What is a collapsed Disc? Spinal discs sit between the 33 vertebrae of the spine. They cushion the vertebrae, absorb shock and pressure, and aid in spinal flexibility and mobility. Intervertebral discs are made of a tough outer layer of cartilage surrounding a soft, jelly-like inner layer.
As we age, our spinal discs age with us. They become drier, stiffer and less flexible over time, which makes them more vulnerable to injury and damage. This natural wear and tear can cause discs to tear or slip out of place. Spinal degeneration can also cause a disc to collapse, or lose height. A collapsed disc destabilizes the spine and hinders the discs’ ability to protect vertebrae.
Collapsed discs occur most frequently in the cervical and lumbar spine. The vertebrae in these areas bear more body weight and have a wide range of motion, which makes them more prone to injury or damage.
Spinal discs deterioration is natural with age and normal wear and tear on the spine. The majority of adults experience spinal degeneration, although mild cases may not cause pain or impact daily activities. However, collapsed discs can lead to chronic back pain and disability for some people.
The most common cause of a collapsed disc is degenerative spinal conditions. Less commonly, traumatic injuries lead to disc collapse.
Symptoms occur when a collapsed disc compresses nearby nerve roots in the spinal column and can also develop when the spinal disc loses enough height that 2 vertebrae rub against each other. The resulting friction causes pain, irritation and inflammation.
If you have a compressed nerve due to disc damage, you may experience:
In severe cases, nerve compression from a collapsed disc can cause changes in bowel and bladder control.
Activities like sitting, bending, twisting and lifting can make pain worse, because the spine bears more weight during these movements. While walking and lying down can help relieve pain and pressure.
See a doctor if you’re experiencing any of the symptoms listed above. To make a diagnosis, your doctor will take a physical exam to test your muscle strength and range of motion and a medical exam to identify your symptoms and medical history. While he or she will order imaging tests like an MRI or CT scan to visualize the spine and rule out other causes of pain, like a herniated disc, spinal arthritis or a tumor. If you have a collapsed disc, imaging tests will confirm the diagnosis and reveal where the injured disc is compressing nerve roots.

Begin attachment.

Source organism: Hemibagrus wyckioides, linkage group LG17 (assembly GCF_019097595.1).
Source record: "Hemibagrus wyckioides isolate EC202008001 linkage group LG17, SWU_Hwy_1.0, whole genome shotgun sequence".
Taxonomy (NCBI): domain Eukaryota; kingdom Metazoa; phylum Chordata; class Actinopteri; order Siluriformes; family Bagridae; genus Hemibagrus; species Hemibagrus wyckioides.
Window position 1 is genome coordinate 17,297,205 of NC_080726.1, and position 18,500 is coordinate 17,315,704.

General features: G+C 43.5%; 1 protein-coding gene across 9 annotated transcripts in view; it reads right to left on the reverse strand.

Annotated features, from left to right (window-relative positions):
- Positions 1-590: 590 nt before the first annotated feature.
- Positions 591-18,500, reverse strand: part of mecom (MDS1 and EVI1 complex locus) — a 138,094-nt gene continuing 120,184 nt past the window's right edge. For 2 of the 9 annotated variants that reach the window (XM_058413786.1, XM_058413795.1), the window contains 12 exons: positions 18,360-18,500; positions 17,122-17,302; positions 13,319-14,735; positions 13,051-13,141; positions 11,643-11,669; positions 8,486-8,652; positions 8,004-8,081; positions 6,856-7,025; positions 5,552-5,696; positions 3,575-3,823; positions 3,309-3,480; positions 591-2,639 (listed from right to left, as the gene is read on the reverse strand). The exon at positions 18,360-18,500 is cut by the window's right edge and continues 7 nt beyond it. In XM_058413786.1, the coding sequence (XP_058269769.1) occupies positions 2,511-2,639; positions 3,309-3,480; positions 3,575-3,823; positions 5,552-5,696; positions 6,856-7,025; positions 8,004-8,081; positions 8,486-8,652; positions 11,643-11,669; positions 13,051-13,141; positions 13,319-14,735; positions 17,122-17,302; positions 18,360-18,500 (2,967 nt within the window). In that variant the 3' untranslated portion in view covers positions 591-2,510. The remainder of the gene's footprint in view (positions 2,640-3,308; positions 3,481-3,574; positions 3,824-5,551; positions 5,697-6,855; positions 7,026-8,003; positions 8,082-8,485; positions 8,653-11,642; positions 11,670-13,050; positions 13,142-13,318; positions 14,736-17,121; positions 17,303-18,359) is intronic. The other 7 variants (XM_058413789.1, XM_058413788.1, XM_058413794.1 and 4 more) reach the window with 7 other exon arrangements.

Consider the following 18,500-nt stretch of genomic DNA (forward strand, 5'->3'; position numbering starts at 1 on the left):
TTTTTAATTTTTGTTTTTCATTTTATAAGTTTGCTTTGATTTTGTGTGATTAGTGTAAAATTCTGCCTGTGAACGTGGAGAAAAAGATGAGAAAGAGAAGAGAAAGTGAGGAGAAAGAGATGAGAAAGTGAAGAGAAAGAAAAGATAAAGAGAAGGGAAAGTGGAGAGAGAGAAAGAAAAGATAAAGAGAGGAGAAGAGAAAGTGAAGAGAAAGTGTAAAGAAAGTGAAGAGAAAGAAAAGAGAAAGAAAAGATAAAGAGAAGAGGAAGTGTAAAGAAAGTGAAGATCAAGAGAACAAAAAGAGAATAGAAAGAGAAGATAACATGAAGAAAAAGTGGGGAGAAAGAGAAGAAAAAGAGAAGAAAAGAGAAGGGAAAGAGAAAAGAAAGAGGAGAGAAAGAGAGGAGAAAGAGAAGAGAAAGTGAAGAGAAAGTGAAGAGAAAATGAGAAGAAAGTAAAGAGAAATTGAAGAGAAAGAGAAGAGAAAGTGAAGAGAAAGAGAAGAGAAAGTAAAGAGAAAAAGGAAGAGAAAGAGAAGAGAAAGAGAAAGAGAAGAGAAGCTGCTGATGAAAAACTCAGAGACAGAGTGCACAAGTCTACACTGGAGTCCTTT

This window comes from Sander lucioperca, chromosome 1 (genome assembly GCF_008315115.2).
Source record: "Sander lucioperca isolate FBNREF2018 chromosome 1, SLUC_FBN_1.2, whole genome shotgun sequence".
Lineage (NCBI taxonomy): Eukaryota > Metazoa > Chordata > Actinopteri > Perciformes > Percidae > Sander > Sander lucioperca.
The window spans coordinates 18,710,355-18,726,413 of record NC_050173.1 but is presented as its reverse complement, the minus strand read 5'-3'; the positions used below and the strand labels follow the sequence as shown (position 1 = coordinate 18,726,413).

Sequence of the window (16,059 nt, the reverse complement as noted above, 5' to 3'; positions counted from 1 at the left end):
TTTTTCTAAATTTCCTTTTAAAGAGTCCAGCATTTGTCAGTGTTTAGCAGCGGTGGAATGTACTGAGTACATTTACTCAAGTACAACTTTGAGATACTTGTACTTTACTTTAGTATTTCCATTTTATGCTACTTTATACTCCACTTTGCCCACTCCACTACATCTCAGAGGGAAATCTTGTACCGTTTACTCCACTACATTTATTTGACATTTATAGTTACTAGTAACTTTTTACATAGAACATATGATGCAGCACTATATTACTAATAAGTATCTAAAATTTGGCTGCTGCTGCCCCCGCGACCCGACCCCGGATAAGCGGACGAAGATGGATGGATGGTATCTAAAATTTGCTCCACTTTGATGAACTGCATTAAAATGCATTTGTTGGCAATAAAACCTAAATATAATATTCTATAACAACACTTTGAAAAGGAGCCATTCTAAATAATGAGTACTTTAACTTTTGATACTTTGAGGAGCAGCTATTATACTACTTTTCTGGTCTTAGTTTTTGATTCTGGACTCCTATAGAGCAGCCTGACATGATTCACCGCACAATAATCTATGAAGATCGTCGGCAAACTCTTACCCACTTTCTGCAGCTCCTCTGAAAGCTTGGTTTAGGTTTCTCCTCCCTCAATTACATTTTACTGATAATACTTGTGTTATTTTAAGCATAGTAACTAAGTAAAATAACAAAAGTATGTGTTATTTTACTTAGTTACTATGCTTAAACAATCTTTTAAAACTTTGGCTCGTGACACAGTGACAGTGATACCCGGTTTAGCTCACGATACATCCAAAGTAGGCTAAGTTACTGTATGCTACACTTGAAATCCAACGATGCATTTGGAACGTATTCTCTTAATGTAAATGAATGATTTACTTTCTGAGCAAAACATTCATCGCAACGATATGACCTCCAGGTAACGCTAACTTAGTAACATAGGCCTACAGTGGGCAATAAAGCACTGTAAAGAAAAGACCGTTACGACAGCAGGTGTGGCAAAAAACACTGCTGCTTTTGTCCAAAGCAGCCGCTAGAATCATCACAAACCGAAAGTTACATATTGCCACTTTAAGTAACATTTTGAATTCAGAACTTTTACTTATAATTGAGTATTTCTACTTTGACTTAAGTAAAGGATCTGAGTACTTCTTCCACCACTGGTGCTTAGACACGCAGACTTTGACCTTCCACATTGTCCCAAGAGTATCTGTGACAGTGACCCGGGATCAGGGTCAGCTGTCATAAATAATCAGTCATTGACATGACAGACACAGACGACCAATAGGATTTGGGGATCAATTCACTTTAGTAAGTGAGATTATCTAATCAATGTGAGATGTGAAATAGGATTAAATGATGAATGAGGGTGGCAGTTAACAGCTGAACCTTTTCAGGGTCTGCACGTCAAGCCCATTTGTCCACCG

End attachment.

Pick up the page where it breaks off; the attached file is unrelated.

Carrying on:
Disc collapse isn’t reversible. However, conservative treatment can help reduce symptoms and restore mobility. Your doctor may recommend the following options:
1.) Medications. Over-the-counter pain medications like NSAIDs can help relieve pain and inflammation. If you’re experiencing moderate to severe pain, your doctor may prescribe stronger pain medications, opioids or a short-term course of oral steroids. He or she may also prescribe muscle relaxants for pain and muscle spasms.
2.) Cortisone injections. Cortisone injections directly into the spine can help relieve pain, inflammation and irritation.
3.) Physical therapy. Physical therapy exercises can help strengthen the muscles that support the spine and improve flexibility, balance, range of motion and endurance. Exercises that strengthen the core and low back muscles are especially important, because these muscles support the spine and take pressure off your back.
4.) Surgery. Surgery is an option if conservative treatments aren’t effective for pain relief, symptoms are impairing your mobility or you experience a change in bowel and bladder function. A minimally invasive procedure to remove or repair the collapsed disc can resolve pain in the long-term.
Spinal disc degeneration and collapse is a natural part of aging and not preventable. However, there are steps you can take at home to keep your spine healthy, reduce the risk of back injury and minimize pain.
1.) Exercise and stretch. Exercise regularly and work on strengthening your core and back muscles to protect the spine and maintain alignment. Low-impact activities that improve strength without placing more pressure on the spine include walking, biking, water aerobics and yoga.
2.) Lose excess weight. Excess weight places more pressure on the spine, which can lead to disc compression and collapse. Exercise regularly and eat a balanced, whole-foods diet to achieve a stable weight.
3.) Practice good body positioning. Practice proper posture and good body positioning while standing, sitting, sleeping, bending and lifting. Correct body positioning keeps your spine in alignment and reduces pressure on your back muscles. When you’re lifting heavy loads, lift with your leg muscles instead of your back. Wear properly fitting shoes with good arch and heel supports.
4.) Be mindful of repetitive movements. Be aware of the occupations, hobbies and exercises requiring repetitive movements that place a lot of stress on the spine and back muscles. If you have a physically demanding job, practice good technique while bending and lifting, and take breaks often. If you engage in high-impact sports like running, mix in low-impact exercises that strengthen your back and core to protect your spine.
Degenerative changes in the spine can cause chronic back pain, loss of mobility and other disabilities that hinder your quality of life. At Integrity Spine and Orthopedics, we offer a range of treatments to relieve pain for acute and chronic back, spine and joint conditions. Our board-certified doctors specialize in orthopedic care, pain management and minimally invasive spinal surgeries.